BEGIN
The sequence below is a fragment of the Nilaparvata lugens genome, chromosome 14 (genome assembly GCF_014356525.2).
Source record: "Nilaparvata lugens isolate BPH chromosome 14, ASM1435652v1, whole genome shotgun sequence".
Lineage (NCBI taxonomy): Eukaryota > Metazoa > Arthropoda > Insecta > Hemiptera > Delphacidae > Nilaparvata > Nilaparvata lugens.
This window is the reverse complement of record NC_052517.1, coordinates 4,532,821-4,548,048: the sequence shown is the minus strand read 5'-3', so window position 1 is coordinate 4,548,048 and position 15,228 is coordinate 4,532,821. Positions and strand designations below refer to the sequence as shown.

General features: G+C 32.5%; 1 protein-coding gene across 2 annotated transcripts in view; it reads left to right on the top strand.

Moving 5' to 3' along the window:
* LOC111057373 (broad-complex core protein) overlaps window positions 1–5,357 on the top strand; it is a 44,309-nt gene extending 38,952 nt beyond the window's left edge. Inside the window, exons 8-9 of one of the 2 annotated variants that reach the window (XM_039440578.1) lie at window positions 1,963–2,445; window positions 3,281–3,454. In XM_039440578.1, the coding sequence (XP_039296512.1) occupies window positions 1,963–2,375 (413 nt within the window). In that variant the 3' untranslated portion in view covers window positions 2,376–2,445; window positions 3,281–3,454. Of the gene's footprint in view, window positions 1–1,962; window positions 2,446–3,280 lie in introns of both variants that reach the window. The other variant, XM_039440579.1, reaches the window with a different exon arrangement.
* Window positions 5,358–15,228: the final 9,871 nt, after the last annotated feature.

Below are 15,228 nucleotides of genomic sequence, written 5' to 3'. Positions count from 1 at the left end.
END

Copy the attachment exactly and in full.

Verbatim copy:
The sequence below is a fragment of the Nilaparvata lugens genome, chromosome 14 (genome assembly GCF_014356525.2).
Source record: "Nilaparvata lugens isolate BPH chromosome 14, ASM1435652v1, whole genome shotgun sequence".
Lineage (NCBI taxonomy): Eukaryota > Metazoa > Arthropoda > Insecta > Hemiptera > Delphacidae > Nilaparvata > Nilaparvata lugens.
This window is the reverse complement of record NC_052517.1, coordinates 4,532,821-4,548,048: the sequence shown is the minus strand read 5'-3', so window position 1 is coordinate 4,548,048 and position 15,228 is coordinate 4,532,821. Positions and strand designations below refer to the sequence as shown.

General features: G+C 32.5%; 1 protein-coding gene across 2 annotated transcripts in view; it reads left to right on the top strand.

Moving 5' to 3' along the window:
* LOC111057373 (broad-complex core protein) overlaps window positions 1–5,357 on the top strand; it is a 44,309-nt gene extending 38,952 nt beyond the window's left edge. Inside the window, exons 8-9 of one of the 2 annotated variants that reach the window (XM_039440578.1) lie at window positions 1,963–2,445; window positions 3,281–3,454. In XM_039440578.1, the coding sequence (XP_039296512.1) occupies window positions 1,963–2,375 (413 nt within the window). In that variant the 3' untranslated portion in view covers window positions 2,376–2,445; window positions 3,281–3,454. Of the gene's footprint in view, window positions 1–1,962; window positions 2,446–3,280 lie in introns of both variants that reach the window. The other variant, XM_039440579.1, reaches the window with a different exon arrangement.
* Window positions 5,358–15,228: the final 9,871 nt, after the last annotated feature.

Below are 15,228 nucleotides of genomic sequence, written 5' to 3'. Positions count from 1 at the left end.